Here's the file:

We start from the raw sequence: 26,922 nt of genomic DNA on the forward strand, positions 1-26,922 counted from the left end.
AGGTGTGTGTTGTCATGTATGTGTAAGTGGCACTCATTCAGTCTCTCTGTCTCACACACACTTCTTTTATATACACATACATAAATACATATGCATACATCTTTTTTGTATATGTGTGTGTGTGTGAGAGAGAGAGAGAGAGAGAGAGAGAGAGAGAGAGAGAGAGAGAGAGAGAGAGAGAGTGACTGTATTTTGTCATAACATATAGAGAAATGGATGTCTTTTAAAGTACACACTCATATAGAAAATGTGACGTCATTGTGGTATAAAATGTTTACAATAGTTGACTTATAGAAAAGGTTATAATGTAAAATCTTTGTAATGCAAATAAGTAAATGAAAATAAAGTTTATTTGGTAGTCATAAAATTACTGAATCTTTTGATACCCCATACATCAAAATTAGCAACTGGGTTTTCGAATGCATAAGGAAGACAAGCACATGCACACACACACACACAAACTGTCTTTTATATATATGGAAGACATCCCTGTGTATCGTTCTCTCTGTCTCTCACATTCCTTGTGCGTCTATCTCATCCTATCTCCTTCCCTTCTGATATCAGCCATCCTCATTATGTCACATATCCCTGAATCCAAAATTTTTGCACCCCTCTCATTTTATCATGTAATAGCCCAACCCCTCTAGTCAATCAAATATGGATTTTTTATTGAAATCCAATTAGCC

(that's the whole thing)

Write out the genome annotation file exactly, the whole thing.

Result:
We start from the raw sequence: 26,922 nt of genomic DNA on the forward strand, positions 1-26,922 counted from the left end.
AGGTGTGTGTTGTCATGTATGTGTAAGTGGCACTCATTCAGTCTCTCTGTCTCACACACACTTCTTTTATATACACATACATAAATACATATGCATACATCTTTTTTGTATATGTGTGTGTGTGTGAGAGAGAGAGAGAGAGAGAGAGAGAGAGAGAGAGAGAGAGAGAGAGAGAGAGAGAGTGACTGTATTTTGTCATAACATATAGAGAAATGGATGTCTTTTAAAGTACACACTCATATAGAAAATGTGACGTCATTGTGGTATAAAATGTTTACAATAGTTGACTTATAGAAAAGGTTATAATGTAAAATCTTTGTAATGCAAATAAGTAAATGAAAATAAAGTTTATTTGGTAGTCATAAAATTACTGAATCTTTTGATACCCCATACATCAAAATTAGCAACTGGGTTTTCGAATGCATAAGGAAGACAAGCACATGCACACACACACACACAAACTGTCTTTTATATATATGGAAGACATCCCTGTGTATCGTTCTCTCTGTCTCTCACATTCCTTGTGCGTCTATCTCATCCTATCTCCTTCCCTTCTGATATCAGCCATCCTCATTATGTCACATATCCCTGAATCCAAAATTTTTGCACCCCTCTCATTTTATCATGTAATAGCCCAACCCCTCTAGTCAATCAAATATGGATTTTTTATTGAAATCCAATTAGCC